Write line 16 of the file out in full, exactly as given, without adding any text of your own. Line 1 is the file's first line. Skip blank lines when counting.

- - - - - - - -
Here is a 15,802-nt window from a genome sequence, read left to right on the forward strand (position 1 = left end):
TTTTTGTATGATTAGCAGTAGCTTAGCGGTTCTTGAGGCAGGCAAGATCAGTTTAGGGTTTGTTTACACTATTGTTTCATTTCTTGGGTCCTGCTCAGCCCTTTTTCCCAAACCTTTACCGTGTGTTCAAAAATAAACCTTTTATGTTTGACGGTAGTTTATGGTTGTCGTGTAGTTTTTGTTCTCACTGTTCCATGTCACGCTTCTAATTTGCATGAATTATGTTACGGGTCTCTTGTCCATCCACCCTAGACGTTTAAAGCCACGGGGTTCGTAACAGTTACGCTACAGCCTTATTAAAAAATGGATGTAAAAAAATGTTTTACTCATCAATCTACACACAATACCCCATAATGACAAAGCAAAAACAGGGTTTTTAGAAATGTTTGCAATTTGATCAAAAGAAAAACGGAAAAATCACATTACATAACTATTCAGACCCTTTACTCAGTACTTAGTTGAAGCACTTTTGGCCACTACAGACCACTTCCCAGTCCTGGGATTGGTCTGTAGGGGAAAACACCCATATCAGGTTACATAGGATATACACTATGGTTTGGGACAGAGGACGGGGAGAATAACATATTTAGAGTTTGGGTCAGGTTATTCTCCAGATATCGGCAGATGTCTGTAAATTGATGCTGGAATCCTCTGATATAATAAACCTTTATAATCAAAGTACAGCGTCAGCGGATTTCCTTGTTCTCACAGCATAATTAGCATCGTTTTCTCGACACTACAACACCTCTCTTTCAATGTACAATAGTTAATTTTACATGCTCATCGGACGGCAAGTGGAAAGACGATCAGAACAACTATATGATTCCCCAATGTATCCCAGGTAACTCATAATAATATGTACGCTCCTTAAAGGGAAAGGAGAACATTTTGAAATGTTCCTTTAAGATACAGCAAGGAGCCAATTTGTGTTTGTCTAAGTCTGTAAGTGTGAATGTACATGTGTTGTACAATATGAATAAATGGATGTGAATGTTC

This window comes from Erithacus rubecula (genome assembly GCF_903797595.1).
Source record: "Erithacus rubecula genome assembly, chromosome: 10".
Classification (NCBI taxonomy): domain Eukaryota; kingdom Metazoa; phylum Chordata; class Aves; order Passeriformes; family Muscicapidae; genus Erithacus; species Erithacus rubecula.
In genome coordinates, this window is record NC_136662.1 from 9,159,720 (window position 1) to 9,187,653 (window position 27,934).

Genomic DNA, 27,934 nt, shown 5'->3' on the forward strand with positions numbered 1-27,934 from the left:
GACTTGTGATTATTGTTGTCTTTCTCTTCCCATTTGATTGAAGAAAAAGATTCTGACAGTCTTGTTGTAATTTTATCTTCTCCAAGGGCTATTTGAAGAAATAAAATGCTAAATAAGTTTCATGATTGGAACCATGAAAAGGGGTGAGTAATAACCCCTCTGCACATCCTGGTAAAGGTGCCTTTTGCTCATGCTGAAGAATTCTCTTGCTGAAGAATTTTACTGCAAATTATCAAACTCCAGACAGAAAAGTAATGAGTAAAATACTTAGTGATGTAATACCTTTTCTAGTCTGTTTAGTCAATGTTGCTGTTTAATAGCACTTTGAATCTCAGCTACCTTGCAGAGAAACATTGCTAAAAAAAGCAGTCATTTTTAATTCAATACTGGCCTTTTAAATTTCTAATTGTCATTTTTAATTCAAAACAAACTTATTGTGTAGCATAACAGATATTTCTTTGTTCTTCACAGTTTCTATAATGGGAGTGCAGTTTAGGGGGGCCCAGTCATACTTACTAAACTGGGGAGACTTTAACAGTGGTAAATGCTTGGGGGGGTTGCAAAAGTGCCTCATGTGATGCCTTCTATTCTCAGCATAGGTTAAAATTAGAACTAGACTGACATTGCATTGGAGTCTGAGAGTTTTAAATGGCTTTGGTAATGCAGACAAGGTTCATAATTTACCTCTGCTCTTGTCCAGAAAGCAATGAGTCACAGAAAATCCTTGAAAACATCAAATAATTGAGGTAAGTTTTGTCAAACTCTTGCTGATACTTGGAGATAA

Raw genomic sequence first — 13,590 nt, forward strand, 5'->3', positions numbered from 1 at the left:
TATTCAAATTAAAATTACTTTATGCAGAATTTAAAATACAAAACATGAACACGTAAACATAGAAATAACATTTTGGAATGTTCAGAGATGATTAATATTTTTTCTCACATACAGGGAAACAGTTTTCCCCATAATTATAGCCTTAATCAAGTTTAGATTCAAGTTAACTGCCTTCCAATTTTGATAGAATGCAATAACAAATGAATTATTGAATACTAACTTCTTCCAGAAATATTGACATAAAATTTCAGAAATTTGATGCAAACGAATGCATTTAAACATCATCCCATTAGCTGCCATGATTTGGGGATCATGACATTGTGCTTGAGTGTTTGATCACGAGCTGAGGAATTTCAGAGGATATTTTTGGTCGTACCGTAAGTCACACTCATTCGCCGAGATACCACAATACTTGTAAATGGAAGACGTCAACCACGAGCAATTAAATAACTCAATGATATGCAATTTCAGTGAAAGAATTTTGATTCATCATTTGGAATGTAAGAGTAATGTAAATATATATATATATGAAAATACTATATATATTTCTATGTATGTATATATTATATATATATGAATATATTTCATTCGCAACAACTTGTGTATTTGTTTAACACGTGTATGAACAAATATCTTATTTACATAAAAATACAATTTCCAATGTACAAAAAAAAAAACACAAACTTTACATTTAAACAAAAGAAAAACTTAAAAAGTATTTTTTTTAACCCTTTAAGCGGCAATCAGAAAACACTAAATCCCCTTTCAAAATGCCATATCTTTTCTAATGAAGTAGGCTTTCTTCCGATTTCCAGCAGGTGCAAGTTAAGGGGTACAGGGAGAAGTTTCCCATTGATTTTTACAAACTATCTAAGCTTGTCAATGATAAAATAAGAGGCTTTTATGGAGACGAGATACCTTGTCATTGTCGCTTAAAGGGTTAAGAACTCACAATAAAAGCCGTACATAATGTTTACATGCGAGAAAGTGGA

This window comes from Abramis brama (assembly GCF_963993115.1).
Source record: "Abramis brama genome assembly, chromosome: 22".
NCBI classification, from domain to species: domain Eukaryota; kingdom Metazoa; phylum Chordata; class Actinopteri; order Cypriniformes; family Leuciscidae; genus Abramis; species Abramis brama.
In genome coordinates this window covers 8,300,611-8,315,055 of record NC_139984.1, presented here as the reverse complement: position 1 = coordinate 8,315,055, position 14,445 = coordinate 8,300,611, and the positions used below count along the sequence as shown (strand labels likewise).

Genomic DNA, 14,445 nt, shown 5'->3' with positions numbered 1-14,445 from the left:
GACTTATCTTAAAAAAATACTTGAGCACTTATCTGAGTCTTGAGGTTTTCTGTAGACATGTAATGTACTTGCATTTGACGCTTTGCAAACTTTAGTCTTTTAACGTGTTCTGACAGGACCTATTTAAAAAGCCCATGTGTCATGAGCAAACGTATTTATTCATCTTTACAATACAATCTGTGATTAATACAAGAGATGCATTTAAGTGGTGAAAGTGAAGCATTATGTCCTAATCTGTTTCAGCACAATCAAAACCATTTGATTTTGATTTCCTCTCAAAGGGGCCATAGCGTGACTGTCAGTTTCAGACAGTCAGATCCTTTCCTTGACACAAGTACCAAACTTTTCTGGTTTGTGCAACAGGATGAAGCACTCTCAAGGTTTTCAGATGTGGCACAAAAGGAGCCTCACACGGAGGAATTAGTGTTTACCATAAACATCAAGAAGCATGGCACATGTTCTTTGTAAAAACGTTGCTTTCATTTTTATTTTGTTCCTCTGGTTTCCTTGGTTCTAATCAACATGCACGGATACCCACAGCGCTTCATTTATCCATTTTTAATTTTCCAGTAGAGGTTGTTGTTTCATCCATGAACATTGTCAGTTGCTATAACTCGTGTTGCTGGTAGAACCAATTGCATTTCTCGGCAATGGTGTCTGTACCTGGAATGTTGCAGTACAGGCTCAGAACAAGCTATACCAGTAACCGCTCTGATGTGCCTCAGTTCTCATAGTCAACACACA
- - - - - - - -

GACTTATCTTAAAAAAATACTTGAGCACTTATCTGAGTCTTGAGGTTTTCTGTAGACATGTAATGTACTTGCATTTGACGCTTTGCAAACTTTAGTCTTTTAACGTGTTCTGACAGGACCTATTTAAAAAGCCCATGTGTCATGAGCAAACGTATTTATTCATCTTTACAATACAATCTGTGATTAATACAAGAGATGCATTTAAGTGGTGAAAGTGAAGCATTATGTCCTAATCTGTTTCAGCACAATCAAAACCATTTGATTTTGATTTCCTCTCAAAGGGGCCATAGCGTGACTGTCAGTTTCAGACAGTCAGATCCTTTCCTTGACACAAGTACCAAACTTTTCTGGTTTGTGCAACAGGATGAAGCACTCTCAAGGTTTTCAGATGTGGCACAAAAGGAGCCTCACACGGAGGAATTAGTGTTTACCATAAACATCAAGAAGCATGGCACATGTTCTTTGTAAAAACGTTGCTTTCATTTTTATTTTGTTCCTCTGGTTTCCTTGGTTCTAATCAACATGCACGGATACCCACAGCGCTTCATTTATCCATTTTTAATTTTCCAGTAGAGGTTGTTGTTTCATCCATGAACATTGTCAGTTGCTATAACTCGTGTTGCTGGTAGAACCAATTGCATTTCTCGGCAATGGTGTCTGTACCTGGAATGTTGCAGTACAGGCTCAGAACAAGCTATACCAGTAACCGCTCTGATGTGCCTCAGTTCTCATAGTCAACACACA